Description - Paradoxes of Strategic Intelligence by Richard K. Betts
Part of a three part collection in honour of the teachings of Michael I. Handel, one of the foremost strategists of the late 20th century, this collection explores the paradoxes of intelligence analysis, surprise and deception from both historical and theoretical perspectives. Written by a distinguished group of scholars and practitioners of intelligence from the United States, Canada and Israel, the volume's essays reflect the topics that Handel explored throughout his professional career. Richard K. Betts explores the politicization of intelligence, a theme that Handel examined in his essay "The Politics of Intelligence," which is also reprinted in the volume. Woodrow J. Kuhns examines the contribution of epistemology to intelligence analysis. James J. Wirtz uses Handel's theoretical work on intelligence failure as the starting point to derive a theory of surprise. John Ferris explores perhaps the premier case of deception in wartime: Britain's development of deception operations during World War II. Uri Bar-Joseph examines why Israel was surprised by the outbreak of the 1973 October War. Mark M.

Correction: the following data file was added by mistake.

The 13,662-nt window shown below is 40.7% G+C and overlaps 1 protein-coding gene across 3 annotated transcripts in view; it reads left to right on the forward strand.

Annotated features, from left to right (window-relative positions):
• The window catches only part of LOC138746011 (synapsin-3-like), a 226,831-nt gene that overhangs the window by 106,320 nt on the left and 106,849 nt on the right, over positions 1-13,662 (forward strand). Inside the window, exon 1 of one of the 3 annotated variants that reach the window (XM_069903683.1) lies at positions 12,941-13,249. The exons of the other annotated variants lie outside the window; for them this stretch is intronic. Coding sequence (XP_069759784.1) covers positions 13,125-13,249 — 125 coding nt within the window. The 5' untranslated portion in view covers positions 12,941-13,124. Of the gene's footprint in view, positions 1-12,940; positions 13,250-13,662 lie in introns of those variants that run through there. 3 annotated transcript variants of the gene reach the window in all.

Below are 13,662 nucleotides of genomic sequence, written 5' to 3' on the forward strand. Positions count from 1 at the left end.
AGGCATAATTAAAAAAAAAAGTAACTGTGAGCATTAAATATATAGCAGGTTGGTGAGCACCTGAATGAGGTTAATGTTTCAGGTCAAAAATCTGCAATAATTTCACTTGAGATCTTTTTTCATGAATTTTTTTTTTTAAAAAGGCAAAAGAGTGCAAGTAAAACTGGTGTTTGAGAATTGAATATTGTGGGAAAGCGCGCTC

Lowenthal's essay looks at how changes in technology might influence surprise and deception in the future.
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(234mm x 156mm x 19mm)
Frank Cass Publishers
Publisher: Taylor & Francis Ltd
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